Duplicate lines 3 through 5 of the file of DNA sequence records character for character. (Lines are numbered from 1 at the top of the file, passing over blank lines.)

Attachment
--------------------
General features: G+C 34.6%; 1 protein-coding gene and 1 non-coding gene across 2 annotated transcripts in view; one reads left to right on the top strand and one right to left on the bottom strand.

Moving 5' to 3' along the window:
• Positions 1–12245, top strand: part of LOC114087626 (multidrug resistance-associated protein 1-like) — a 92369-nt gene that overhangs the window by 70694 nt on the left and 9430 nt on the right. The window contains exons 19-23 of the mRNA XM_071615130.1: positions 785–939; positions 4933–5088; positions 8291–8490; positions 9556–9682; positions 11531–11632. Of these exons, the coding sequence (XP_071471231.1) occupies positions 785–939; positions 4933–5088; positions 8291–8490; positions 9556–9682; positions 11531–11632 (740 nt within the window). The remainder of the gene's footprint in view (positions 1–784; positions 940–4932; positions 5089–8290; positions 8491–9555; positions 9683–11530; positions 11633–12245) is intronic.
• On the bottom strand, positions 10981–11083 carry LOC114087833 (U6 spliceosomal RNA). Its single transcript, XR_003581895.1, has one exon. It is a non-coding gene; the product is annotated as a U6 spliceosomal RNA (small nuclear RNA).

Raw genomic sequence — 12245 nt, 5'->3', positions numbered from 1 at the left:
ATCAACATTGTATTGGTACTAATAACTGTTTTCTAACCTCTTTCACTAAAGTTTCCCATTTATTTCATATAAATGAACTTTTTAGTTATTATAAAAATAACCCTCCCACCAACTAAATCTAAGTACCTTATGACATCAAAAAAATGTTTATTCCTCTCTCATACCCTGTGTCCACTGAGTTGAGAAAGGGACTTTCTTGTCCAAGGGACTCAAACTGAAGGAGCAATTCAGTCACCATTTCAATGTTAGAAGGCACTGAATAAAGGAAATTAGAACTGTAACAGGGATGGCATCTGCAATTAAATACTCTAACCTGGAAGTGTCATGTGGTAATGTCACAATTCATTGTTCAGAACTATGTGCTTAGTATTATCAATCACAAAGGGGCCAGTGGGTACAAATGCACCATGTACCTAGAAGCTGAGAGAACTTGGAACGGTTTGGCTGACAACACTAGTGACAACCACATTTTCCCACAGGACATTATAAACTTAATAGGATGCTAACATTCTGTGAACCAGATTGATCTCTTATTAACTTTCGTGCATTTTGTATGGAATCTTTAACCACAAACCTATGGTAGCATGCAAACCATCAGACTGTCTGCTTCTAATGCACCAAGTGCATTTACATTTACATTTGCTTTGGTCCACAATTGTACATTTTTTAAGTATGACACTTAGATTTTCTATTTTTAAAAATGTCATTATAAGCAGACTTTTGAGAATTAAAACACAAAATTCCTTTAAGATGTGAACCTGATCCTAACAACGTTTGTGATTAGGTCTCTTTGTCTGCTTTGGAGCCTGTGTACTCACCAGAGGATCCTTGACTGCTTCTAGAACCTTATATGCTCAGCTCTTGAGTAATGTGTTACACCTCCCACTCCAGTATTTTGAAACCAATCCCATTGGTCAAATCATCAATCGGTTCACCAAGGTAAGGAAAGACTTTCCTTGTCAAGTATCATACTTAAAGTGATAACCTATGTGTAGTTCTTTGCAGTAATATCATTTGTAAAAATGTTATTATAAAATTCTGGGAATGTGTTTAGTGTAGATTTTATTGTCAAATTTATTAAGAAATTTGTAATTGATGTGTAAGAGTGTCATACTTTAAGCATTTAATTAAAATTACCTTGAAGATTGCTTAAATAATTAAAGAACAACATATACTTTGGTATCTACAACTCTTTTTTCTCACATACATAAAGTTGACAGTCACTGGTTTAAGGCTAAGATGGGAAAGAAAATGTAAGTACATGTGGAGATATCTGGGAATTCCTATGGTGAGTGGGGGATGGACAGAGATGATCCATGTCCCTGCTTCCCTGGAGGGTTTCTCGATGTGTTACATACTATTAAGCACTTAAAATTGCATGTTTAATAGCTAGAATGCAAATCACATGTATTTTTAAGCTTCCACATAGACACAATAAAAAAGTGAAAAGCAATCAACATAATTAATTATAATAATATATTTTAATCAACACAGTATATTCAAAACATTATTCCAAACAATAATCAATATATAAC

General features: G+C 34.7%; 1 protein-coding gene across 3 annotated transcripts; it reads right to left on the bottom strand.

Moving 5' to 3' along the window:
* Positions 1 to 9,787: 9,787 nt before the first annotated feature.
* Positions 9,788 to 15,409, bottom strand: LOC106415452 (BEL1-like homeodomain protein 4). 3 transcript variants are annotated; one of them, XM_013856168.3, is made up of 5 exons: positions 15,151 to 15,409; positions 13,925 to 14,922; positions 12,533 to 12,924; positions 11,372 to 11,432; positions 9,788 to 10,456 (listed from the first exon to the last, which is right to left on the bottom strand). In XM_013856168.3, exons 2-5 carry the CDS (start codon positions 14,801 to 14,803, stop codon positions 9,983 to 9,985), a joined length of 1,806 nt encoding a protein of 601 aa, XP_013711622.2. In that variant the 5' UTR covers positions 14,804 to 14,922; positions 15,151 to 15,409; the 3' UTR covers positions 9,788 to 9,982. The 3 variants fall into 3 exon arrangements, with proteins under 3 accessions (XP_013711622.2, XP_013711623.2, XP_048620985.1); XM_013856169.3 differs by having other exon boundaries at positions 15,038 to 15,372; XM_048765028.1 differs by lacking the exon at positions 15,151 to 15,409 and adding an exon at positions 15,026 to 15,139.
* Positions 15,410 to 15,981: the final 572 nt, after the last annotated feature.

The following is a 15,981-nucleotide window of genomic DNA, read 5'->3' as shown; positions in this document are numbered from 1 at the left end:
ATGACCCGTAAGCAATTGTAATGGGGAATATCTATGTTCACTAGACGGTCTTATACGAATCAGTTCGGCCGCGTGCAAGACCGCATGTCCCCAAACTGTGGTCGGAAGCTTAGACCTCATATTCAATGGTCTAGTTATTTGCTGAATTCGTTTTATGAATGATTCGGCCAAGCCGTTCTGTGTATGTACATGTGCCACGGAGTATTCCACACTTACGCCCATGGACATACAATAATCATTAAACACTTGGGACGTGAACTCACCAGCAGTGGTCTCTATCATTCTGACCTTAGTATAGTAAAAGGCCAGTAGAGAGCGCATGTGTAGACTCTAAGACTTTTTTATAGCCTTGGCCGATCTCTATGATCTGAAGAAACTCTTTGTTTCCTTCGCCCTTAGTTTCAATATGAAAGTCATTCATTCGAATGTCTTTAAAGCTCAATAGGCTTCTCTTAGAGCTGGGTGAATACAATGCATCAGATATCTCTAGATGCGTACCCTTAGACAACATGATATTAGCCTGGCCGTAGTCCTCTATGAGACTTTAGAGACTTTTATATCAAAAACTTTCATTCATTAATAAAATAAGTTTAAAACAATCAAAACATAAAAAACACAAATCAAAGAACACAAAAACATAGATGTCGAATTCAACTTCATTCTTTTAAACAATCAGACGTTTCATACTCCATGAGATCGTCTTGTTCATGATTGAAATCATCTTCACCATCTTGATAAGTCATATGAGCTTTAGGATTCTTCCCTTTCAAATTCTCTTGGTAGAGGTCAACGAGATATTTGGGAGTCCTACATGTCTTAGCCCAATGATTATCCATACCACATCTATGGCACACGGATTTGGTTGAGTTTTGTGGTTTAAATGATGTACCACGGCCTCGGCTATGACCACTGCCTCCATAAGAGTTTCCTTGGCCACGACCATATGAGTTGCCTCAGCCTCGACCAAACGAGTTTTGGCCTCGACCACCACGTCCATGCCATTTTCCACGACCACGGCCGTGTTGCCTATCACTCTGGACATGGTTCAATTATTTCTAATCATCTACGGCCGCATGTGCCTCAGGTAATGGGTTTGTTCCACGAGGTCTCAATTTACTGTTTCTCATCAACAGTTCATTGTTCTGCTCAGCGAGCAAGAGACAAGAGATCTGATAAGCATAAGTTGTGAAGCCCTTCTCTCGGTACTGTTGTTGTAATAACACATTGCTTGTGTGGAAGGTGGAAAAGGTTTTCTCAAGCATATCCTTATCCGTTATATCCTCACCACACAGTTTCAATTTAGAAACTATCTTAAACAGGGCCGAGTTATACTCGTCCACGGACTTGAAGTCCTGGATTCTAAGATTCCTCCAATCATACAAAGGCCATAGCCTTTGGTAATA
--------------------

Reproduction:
• Positions 1–12245, top strand: part of LOC114087626 (multidrug resistance-associated protein 1-like) — a 92369-nt gene that overhangs the window by 70694 nt on the left and 9430 nt on the right. The window contains exons 19-23 of the mRNA XM_071615130.1: positions 785–939; positions 4933–5088; positions 8291–8490; positions 9556–9682; positions 11531–11632. Of these exons, the coding sequence (XP_071471231.1) occupies positions 785–939; positions 4933–5088; positions 8291–8490; positions 9556–9682; positions 11531–11632 (740 nt within the window). The remainder of the gene's footprint in view (positions 1–784; positions 940–4932; positions 5089–8290; positions 8491–9555; positions 9683–11530; positions 11633–12245) is intronic.
• On the bottom strand, positions 10981–11083 carry LOC114087833 (U6 spliceosomal RNA). Its single transcript, XR_003581895.1, has one exon. It is a non-coding gene; the product is annotated as a U6 spliceosomal RNA (small nuclear RNA).

Raw genomic sequence — 12245 nt, 5'->3', positions numbered from 1 at the left: